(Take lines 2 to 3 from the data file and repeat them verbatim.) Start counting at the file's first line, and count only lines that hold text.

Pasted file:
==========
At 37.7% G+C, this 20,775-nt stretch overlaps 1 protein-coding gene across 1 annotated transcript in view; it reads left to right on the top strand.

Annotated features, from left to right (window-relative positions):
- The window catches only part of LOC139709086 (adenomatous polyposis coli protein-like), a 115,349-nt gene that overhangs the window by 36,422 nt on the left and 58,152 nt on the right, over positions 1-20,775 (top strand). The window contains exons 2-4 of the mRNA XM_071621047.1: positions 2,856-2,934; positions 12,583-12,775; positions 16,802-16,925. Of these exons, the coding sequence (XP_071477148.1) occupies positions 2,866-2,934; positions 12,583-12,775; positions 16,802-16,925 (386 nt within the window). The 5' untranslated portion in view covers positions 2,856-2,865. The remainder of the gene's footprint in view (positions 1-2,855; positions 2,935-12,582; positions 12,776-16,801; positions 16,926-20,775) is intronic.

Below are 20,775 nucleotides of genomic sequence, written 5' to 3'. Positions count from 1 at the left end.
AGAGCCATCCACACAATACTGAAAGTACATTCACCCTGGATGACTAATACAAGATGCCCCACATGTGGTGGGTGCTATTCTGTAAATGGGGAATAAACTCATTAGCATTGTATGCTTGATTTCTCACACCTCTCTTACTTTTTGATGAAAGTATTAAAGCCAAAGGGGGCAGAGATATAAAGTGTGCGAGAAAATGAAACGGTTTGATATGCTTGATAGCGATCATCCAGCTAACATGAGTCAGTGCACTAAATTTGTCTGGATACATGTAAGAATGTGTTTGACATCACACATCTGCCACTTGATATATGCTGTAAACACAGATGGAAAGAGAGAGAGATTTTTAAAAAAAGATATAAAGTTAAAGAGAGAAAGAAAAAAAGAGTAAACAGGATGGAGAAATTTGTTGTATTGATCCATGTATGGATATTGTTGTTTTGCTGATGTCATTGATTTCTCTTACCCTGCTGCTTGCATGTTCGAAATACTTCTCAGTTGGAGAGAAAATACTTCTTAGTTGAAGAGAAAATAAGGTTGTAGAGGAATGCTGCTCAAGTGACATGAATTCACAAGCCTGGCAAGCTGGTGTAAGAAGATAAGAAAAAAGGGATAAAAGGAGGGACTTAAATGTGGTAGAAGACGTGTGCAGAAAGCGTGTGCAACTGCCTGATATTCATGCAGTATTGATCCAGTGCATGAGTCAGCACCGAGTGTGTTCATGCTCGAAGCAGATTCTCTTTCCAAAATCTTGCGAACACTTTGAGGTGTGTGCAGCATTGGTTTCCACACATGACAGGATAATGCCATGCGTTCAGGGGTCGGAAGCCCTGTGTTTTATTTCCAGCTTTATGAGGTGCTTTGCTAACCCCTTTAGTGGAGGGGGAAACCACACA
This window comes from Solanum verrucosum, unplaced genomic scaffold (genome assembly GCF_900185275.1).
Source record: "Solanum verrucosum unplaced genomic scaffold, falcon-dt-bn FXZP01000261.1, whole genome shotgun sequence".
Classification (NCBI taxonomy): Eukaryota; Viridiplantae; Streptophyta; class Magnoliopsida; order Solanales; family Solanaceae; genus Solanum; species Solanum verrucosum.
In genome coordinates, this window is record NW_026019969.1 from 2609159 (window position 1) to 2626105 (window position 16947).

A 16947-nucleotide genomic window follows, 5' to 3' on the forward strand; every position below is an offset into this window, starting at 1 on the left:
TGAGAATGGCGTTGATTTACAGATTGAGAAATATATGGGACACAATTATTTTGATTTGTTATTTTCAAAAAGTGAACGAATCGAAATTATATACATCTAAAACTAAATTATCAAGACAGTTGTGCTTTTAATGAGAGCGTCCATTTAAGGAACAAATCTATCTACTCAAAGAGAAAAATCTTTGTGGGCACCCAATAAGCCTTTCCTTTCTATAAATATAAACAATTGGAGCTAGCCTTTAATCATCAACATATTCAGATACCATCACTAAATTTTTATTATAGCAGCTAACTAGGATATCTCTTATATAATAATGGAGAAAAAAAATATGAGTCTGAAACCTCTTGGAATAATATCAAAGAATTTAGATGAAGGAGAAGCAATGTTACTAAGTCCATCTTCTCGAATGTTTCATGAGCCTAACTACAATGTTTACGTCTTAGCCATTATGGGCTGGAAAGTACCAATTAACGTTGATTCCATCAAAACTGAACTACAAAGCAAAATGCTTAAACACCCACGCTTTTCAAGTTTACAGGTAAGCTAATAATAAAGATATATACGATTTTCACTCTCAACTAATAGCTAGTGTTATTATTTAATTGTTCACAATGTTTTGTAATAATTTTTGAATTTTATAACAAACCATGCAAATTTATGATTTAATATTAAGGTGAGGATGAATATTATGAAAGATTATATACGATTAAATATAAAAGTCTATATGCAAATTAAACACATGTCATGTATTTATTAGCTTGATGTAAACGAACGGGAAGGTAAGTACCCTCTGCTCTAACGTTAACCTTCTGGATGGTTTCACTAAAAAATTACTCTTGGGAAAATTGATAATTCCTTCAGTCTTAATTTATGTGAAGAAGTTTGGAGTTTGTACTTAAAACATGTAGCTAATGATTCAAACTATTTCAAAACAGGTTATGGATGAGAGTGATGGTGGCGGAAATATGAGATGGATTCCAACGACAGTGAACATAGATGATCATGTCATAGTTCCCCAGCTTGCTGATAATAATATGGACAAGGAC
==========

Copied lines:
Annotated features, from left to right (window-relative positions):
- The window catches only part of LOC139709086 (adenomatous polyposis coli protein-like), a 115,349-nt gene that overhangs the window by 36,422 nt on the left and 58,152 nt on the right, over positions 1-20,775 (top strand). The window contains exons 2-4 of the mRNA XM_071621047.1: positions 2,856-2,934; positions 12,583-12,775; positions 16,802-16,925. Of these exons, the coding sequence (XP_071477148.1) occupies positions 2,866-2,934; positions 12,583-12,775; positions 16,802-16,925 (386 nt within the window). The 5' untranslated portion in view covers positions 2,856-2,865. The remainder of the gene's footprint in view (positions 1-2,855; positions 2,935-12,582; positions 12,776-16,801; positions 16,926-20,775) is intronic.